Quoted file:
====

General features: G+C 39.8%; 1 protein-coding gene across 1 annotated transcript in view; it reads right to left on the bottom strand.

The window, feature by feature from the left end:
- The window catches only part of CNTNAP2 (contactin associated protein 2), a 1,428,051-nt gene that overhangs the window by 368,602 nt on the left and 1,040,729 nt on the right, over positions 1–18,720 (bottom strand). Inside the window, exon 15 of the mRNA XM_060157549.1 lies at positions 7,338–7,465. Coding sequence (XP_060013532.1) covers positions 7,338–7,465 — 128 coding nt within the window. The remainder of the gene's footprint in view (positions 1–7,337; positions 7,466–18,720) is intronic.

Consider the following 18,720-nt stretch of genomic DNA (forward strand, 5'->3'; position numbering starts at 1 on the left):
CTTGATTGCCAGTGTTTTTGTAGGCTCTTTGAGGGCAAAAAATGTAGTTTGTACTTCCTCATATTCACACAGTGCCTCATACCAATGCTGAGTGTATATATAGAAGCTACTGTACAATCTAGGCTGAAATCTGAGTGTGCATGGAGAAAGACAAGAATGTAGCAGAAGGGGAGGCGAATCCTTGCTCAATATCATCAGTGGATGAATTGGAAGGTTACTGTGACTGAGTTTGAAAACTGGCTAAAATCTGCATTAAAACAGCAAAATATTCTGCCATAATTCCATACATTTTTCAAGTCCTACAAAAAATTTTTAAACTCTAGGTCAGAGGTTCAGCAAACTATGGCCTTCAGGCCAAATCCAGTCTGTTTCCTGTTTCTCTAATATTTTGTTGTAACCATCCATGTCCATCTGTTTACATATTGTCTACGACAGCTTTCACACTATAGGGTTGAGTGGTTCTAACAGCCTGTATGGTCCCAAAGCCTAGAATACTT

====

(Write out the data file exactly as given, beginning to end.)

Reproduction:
General features: G+C 39.8%; 1 protein-coding gene across 1 annotated transcript in view; it reads right to left on the bottom strand.

The window, feature by feature from the left end:
- The window catches only part of CNTNAP2 (contactin associated protein 2), a 1,428,051-nt gene that overhangs the window by 368,602 nt on the left and 1,040,729 nt on the right, over positions 1–18,720 (bottom strand). Inside the window, exon 15 of the mRNA XM_060157549.1 lies at positions 7,338–7,465. Coding sequence (XP_060013532.1) covers positions 7,338–7,465 — 128 coding nt within the window. The remainder of the gene's footprint in view (positions 1–7,337; positions 7,466–18,720) is intronic.

Consider the following 18,720-nt stretch of genomic DNA (forward strand, 5'->3'; position numbering starts at 1 on the left):
CTTGATTGCCAGTGTTTTTGTAGGCTCTTTGAGGGCAAAAAATGTAGTTTGTACTTCCTCATATTCACACAGTGCCTCATACCAATGCTGAGTGTATATATAGAAGCTACTGTACAATCTAGGCTGAAATCTGAGTGTGCATGGAGAAAGACAAGAATGTAGCAGAAGGGGAGGCGAATCCTTGCTCAATATCATCAGTGGATGAATTGGAAGGTTACTGTGACTGAGTTTGAAAACTGGCTAAAATCTGCATTAAAACAGCAAAATATTCTGCCATAATTCCATACATTTTTCAAGTCCTACAAAAAATTTTTAAACTCTAGGTCAGAGGTTCAGCAAACTATGGCCTTCAGGCCAAATCCAGTCTGTTTCCTGTTTCTCTAATATTTTGTTGTAACCATCCATGTCCATCTGTTTACATATTGTCTACGACAGCTTTCACACTATAGGGTTGAGTGGTTCTAACAGCCTGTATGGTCCCAAAGCCTAGAATACTT